Popcorn is the perfect snack for a late-night movie or a get-together. However, it’s sometimes hard to decide the amount of kernels you’ll need to pop. For instance, how much popcorn does ½ cup (64 g) of kernels make?

½ cup (64 g) of popcorn kernels should make approximately 16 cups (3790 g) of perfectly popped popcorn. However, several factors may affect the amount of popcorn successfully popped, such as the method of popping, the heat source, and the type of kernels.

Keep reading to learn how to measure ½ cup (64 g) of kernels and the factors that determine how much popcorn this will make. I’ve also included a list of tips and tricks on how to make the most popcorn from your ½ cup (64 g) kernels.

How Do You Measure A ½ Cup Of Kernels?

Most times, when making most popcorn recipes, you require ⅓ cup (43 g) of popcorn kernels to 1 full cup (128 g) to make several servings of popcorn. 

To measure a ½ cup (64 g) of kernels, it’s best to fill a ½ cup measuring cup using a measuring spoon to scoop the popcorn kernels. Level the kernels by running your finger across the top. Gently shake the cup to settle the popcorn and refrain from pressing the kernels to get an inaccurate reading.

Here’s a table to help guide you when measuring the kernels and the approximate amount of popcorn popped you can expect:

Popcorn KernelsApproximate Popcorn Popped
2 tablespoons (15 g) of kernels4 cups (946.32 g) of popcorn
¼ cup (32 g) of kernels8 cups (1892.64 g) 
⅓ cup (43 g) of kernels10 cups (2365.8 g) 
½ cup (64 g) of  kernels16 cups (3790 g) 
¾ cup (96 g) of kernels24 cups (5760 g) 
1 cup (128 g) of kernels32 cups (7680 g) 

Note:  The amount of popcorn popped depends on many factors, such as the quality of the popcorn kernels and your popping method. The amount and overall quality of popped popcorn can be further enhanced with some minimal prep work to the kernels and attention to detail when popping.

What Factors Affect How Much Popcorn Pops From ½ Cup Kernels?

Even with the perfect measurement of kernels, it may not result in the desired amount of popcorn. Unfortunately, it’s possible to have several leftover kernels that didn’t turn into popcorn or most of the popcorn burnt. But this isn’t always the fault of who’s popping the kernels, rather, the kernels, themselves.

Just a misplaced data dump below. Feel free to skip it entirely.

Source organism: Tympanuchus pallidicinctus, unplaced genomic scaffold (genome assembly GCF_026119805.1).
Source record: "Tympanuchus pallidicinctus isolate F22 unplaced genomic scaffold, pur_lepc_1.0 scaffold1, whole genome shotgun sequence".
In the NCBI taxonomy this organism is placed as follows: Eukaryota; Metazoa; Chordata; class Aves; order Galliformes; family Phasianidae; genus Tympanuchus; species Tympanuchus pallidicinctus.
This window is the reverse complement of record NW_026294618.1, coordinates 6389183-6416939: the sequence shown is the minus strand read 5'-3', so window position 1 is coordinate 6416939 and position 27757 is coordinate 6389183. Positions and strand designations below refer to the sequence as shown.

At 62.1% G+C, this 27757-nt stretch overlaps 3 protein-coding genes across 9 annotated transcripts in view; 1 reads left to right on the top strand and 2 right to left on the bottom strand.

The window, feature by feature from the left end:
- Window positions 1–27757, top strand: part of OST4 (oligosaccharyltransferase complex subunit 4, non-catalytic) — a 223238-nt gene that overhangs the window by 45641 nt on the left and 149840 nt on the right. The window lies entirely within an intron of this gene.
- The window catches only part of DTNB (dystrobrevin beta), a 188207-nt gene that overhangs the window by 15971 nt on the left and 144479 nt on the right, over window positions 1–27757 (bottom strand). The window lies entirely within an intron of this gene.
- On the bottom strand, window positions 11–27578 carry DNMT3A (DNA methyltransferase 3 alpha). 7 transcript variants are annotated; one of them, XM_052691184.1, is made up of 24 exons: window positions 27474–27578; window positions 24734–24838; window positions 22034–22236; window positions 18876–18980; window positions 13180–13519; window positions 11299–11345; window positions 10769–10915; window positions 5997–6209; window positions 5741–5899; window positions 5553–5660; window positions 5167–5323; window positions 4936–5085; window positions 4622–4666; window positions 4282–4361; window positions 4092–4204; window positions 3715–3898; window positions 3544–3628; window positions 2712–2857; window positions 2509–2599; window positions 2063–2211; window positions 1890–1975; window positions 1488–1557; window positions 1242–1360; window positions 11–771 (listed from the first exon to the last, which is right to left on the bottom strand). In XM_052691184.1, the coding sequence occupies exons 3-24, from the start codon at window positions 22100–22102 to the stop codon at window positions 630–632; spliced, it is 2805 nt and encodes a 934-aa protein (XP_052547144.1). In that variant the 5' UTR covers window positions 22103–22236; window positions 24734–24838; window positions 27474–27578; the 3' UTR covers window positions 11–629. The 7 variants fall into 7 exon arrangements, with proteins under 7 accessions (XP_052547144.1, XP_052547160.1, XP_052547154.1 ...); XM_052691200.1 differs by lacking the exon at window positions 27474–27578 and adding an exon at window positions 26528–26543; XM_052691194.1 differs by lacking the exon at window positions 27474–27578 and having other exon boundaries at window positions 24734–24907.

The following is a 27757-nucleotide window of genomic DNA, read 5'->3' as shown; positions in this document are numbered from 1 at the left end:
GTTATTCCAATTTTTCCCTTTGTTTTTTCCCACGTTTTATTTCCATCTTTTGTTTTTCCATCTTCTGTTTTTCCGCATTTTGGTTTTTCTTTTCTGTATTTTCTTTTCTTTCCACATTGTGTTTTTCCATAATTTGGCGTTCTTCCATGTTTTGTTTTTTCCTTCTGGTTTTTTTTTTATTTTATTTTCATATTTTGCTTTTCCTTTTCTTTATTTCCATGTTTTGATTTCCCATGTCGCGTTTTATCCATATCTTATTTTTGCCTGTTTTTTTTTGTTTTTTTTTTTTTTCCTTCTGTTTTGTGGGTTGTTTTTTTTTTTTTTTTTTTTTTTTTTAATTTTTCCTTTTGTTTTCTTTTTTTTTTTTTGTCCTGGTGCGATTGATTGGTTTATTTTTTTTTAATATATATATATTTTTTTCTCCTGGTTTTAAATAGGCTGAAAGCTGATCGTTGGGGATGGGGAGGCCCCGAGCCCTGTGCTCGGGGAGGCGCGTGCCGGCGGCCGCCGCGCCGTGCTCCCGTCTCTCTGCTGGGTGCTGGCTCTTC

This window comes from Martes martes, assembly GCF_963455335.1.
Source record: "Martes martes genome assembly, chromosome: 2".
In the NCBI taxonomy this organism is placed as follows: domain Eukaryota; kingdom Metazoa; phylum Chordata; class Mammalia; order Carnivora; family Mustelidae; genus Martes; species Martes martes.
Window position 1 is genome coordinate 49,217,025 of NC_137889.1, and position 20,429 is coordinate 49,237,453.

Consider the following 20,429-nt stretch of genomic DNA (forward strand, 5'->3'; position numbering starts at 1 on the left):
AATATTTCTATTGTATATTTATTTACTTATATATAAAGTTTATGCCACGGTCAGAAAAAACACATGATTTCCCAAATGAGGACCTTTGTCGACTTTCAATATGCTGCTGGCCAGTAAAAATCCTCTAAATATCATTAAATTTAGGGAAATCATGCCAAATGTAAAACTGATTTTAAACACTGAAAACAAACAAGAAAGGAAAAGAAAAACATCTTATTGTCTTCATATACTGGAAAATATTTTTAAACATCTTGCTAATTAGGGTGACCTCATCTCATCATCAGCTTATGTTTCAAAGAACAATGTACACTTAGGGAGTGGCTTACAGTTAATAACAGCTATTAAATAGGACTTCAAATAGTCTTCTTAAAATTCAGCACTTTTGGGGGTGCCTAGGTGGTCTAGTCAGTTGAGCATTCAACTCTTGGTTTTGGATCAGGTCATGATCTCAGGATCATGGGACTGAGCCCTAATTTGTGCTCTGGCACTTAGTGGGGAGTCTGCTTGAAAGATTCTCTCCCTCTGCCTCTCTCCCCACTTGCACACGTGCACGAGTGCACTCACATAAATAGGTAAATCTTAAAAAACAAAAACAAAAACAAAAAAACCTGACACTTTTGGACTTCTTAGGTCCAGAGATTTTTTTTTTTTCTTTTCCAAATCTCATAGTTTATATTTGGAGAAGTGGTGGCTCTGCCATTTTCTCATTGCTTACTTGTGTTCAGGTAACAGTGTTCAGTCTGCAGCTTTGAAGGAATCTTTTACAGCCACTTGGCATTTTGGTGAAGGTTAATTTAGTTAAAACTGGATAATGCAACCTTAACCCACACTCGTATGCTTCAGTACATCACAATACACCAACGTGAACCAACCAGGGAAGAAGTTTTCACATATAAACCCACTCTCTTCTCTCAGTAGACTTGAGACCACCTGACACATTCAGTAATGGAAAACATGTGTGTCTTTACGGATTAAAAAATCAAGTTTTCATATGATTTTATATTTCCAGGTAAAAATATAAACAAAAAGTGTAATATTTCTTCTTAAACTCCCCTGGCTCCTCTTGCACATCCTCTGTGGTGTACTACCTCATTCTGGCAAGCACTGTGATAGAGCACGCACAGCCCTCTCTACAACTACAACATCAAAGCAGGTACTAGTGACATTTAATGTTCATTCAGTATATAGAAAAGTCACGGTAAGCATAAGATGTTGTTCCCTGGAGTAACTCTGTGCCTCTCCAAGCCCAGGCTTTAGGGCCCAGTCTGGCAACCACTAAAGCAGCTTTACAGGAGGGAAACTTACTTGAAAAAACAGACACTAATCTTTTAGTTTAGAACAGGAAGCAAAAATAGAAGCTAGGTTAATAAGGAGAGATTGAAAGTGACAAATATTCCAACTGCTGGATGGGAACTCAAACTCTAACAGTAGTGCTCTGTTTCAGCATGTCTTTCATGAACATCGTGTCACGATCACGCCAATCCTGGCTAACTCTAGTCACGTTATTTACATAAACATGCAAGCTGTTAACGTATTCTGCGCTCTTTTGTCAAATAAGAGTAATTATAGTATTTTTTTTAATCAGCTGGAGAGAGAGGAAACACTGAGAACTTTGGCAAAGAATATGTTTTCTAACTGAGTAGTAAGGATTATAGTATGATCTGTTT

Factors that affect how much popcorn successfully pops from ½ cup of kernels mainly include the brand and variety of popcorn. Additionally, the vessel used to pop the kernels will affect the yield, as microwaves, stove tops, and air poppers all differ in performance.

While there are many brands and varieties of kernels, some just aren’t as good in quality as others. To ensure a healthy yield of popped popcorn, always go for fresh and high-quality varieties of kernels. 

If you want to get the most popped kernels in the quickest time, go for Dash Popcorn Popper Maker (available on Amazon.com). It doesn’t use oil, making for a healthier snack, plus it comes with a measuring cup that can be used to melt butter.

How Do You Make The Most Popcorn From ½ Cup Of Kernels?

Getting all your ½ cup (64 g) kernels to pop can be tricky. 

To make the most popcorn from ½ cup of kernels, it’s best to soak them before popping, purchase quality and fresh kernels, and make an even layer on the pot before popping. Also, to avoid burning, be sure to stop the cooking process once popping has slowed or halted.

It’s probably why some people opt to buy pre-popped popcorn. It’s essential to learn the tricks to reduce unpopped kernels  and make the most popcorn from your ½ cup (64 g) of kernels. Here are some tips to follow:

  • Soak the popcorn kernels in water for 10 minutes before popping. Rehydrating kernels provides them with extra moisture for popping. You’ll have fewer unpopped kernels (old maids), and you’ll also end up with fluffy popcorn.
  • Avoid cooking for longer. When making a bowl of popcorn, it’s no time to leave the kitchen. You need to be alert and pull the popcorn off the heat if the popping slows to 2 seconds between pops.
  • Test a preheated pan using 2 to 3 kernels. Generally, it’s best to test your pan using 2 to 3 kernels to see if they pop. If they pass the pop test, you can proceed with the rest of your kernels.
  • Choose fresh and quality kernels. The older the corn, the harder it is to pop due to lack of moisture. If you result in several unpopped kernels, it’s very likely that they’re old. 
  • Make sure the kernels are in a nice even layer. When the kernels are not on top of each other, there’s room for all the kernels to pop better. Also, they pop nearly all at once, minimizing the likelihood of unpopped and burnt kernels.
  • Shake the pot oftenly as you hear the kernels pop. When you shake, the kernels fall to the bottom of the pot, and the popped kernels remain at the top.

Keep in mind, it’s normal to have a few unpopped kernels. Although it’s possible to pop every kernel, it’s important to know when to stop. Unfortunately, there’s a small window of time between perfectly-popped, delicious popcorn and inedible, burnt popcorn.

For more about these and additional tips, here’s a YouTube video to help you get the most out of your ½ cup (64 g) kernels.


Ultimately, the approximate amount of popcorn you should make from a ½ cup (64 g) of kernels is 16 cups (3790 g) popped kernels. However, the exact amount of popped popcorn that results from a ½ cup (64 g) of kernels depends on all the factors listed above. 
Be sure to follow the tricks shared in this article so you have a higher chance of yielding near 16 cups (3790 g) or more of popped popcorn. All the best as you make your perfect bowl of popcorn!

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